Thoughts on the Hotel Sherman and the Thompson Center

Split screen showing corner of Randolph and LaSalle Streets in 1936 and 2019. See photo slider version at bottom of blog post. (Vintage ad/John Owens)

The recently-launched James R. Thompson Center Historical Society made a unique entreaty to Chicagoans this week. The group --composed of an architect, real estate reporter and architectural historian in the city-- encouraged Chicagoans to "visit the building and contribute to the ongoing discussion of the past, present and future in Chicago," according to this story from the Sun-Times' Tina Sfondeles.

This reminded me of the recent Twitterverse suggestions about turning it into a hotel, which seemed like a feasible idea for this unique Helmut Jahn building.

Of course, doing so would bring the location back to its roots, since the legendary Hotel Sherman/Sherman House occupied this space in one way or another from 1837 to 1973.

The last iteration of the Hotel Sherman, designed by the ubiquitous Chicago architectural firm Holabird & Roche, opened in 1911, and at its peak had over 1,600 rooms. I'm sure you could squeeze in 1,600 rooms in a reconverted Thompson Center, carving up the office space in the 17-floor structure to create sort of an upscale Embassy Suites atmosphere, where the rooms look down on the majestic skylit atrium.

Both the Hotel Sherman and the Thompson Center share a political background as well. The Thompson Center has been home to thousands of state of Illinois employees since it opened in May 1985. The Hotel Sherman was for years the home to the Cook County Democratic Party, a fact which was prominent in the Chicago Tribune stories about its closing back in 1973. Note the proposed 28-story glass-and-steel replacement hotel for the Sherman House:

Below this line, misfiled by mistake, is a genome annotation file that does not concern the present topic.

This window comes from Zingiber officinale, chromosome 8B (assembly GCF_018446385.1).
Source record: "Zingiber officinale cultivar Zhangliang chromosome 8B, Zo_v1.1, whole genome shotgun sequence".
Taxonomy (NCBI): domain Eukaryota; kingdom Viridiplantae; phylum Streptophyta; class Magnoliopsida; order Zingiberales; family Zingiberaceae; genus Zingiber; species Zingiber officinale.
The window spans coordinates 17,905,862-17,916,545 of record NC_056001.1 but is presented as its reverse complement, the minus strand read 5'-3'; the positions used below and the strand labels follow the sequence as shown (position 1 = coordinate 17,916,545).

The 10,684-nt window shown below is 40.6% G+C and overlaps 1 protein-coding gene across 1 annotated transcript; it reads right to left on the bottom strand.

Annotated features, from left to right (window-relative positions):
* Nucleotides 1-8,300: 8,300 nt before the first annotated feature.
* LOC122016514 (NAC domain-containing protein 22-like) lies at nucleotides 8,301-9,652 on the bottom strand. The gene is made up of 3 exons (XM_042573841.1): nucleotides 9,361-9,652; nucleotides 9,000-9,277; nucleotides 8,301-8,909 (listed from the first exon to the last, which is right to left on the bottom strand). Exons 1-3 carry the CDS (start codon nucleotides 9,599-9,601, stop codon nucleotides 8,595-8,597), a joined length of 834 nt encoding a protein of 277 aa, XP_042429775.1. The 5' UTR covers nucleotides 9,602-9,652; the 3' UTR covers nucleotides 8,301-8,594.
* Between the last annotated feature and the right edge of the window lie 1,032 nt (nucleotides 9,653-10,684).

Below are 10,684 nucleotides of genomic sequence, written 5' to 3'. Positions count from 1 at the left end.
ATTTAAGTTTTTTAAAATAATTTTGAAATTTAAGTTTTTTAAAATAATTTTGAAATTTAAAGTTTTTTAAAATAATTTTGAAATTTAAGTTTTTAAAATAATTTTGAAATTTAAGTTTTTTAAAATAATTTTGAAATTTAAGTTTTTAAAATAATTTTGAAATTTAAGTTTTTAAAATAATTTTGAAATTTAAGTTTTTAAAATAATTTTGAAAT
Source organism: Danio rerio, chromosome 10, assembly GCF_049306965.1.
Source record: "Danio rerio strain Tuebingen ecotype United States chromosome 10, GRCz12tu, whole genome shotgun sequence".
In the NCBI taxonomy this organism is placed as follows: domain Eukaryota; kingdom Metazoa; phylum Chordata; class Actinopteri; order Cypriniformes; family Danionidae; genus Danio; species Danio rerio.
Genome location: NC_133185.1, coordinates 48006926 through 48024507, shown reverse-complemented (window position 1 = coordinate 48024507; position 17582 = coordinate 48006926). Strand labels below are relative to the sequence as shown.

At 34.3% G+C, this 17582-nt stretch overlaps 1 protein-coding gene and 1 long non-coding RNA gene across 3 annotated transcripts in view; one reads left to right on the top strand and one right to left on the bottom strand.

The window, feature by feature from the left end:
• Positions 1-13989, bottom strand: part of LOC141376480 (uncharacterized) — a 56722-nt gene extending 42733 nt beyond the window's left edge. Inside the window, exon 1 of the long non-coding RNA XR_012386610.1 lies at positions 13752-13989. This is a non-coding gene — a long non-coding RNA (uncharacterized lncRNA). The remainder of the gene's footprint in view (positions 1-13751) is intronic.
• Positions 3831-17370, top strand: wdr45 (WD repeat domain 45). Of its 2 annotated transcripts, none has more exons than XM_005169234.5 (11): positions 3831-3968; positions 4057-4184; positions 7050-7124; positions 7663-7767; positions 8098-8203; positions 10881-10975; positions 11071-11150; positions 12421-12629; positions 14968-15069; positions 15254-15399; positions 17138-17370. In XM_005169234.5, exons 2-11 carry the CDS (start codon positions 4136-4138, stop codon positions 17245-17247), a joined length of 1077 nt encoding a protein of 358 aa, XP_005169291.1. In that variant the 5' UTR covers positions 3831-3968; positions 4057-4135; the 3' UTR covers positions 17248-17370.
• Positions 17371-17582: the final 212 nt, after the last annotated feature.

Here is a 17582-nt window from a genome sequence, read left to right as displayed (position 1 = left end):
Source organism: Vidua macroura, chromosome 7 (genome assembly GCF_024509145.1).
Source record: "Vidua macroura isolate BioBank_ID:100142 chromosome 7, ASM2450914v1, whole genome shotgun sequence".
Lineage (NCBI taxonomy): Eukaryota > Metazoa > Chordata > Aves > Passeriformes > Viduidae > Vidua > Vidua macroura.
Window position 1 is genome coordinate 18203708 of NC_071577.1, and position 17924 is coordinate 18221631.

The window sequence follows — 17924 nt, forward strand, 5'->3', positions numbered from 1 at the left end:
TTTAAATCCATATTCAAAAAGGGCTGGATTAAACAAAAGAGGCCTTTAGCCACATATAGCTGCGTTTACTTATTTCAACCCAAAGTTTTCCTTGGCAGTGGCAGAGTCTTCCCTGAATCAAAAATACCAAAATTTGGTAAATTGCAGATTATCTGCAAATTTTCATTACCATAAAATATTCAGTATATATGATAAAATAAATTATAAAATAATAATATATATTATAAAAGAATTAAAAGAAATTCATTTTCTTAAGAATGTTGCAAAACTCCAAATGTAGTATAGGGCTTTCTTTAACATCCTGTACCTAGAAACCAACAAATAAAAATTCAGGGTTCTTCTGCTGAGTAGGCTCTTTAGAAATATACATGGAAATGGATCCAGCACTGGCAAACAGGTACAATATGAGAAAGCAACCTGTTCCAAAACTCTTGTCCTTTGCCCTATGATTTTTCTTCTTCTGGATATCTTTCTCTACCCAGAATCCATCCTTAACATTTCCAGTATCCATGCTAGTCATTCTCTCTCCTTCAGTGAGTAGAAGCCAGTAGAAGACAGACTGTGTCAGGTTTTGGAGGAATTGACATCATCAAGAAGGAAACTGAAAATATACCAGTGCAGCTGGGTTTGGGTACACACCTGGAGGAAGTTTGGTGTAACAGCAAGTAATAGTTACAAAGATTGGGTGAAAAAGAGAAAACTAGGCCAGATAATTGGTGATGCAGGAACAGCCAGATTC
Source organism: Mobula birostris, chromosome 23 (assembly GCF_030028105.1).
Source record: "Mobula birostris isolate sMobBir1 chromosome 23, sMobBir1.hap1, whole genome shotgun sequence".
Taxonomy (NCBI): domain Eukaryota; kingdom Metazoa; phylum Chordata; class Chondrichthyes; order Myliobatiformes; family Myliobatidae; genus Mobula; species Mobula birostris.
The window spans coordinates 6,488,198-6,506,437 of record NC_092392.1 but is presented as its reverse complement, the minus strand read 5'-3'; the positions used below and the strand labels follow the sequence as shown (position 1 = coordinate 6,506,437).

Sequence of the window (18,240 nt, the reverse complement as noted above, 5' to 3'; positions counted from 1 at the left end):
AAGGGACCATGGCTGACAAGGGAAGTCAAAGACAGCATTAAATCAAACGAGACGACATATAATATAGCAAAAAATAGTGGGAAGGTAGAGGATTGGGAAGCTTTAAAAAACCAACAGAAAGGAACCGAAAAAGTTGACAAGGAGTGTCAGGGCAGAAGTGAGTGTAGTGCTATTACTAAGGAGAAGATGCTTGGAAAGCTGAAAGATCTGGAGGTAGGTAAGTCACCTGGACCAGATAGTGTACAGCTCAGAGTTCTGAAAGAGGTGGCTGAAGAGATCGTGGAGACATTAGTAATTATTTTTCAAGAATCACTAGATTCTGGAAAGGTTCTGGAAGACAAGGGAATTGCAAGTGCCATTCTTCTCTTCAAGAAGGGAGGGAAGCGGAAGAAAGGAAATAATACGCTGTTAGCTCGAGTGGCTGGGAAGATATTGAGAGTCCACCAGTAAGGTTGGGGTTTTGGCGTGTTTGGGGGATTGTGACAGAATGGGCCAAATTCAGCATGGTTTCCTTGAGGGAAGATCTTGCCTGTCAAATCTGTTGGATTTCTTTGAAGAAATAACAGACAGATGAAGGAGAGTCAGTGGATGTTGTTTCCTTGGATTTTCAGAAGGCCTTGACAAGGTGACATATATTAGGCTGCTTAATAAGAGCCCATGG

In addition to being a political home for Cook County Dems, the Hotel Sherman was also the home of the famous 1926 gangland summit, which resulted in a truce between the Al Capone and Bugs Moran gangs. It became known as the Hotel Sherman Treaty, although contemporary accounts didn't mention the location of the summit, perhaps for safety concerns:

As you can see from the Chicago Tribune clip above, the Hotel Sherman summit occured on the same day that Wacker Drive opened.

The Hotel Sherman was also known for featuring big bands. The great Duke Ellington had extended residencies there in 1940 and 1942 with perhaps his greatest orchestra, the so-called Blanton-Webster band (named after bassist Jimmy Blanton and tenor saxophonist Ben Webster). The hotel was the subject of three songs authored by Duke between 1940 and 1942.

There's "Sherman Shuffle" from 1942:

Then there was "Pitter Panther Patter", the landmark bass-piano duet with legendary bassist Jimmy Blanton, named after the Hotel Sherman's Panther Room, where Duke appeared in 1940:

Finally, there was the Latin-tinged "The Flaming Sword" from 1940, which refers to the Flaming Sword kabobs that waiters would serve in the Panther Room:

Here's an ad for those "Flaming Sword" dinners at the Hotel Sherman:

Below, I created a split image of the Hotel Sherman/Thompson Center location in 1936 and in 2019, by using the wonderful Northwestern University Knight Lab Juxtapose tool. Use the center sliding bar to reveal the image from either period:


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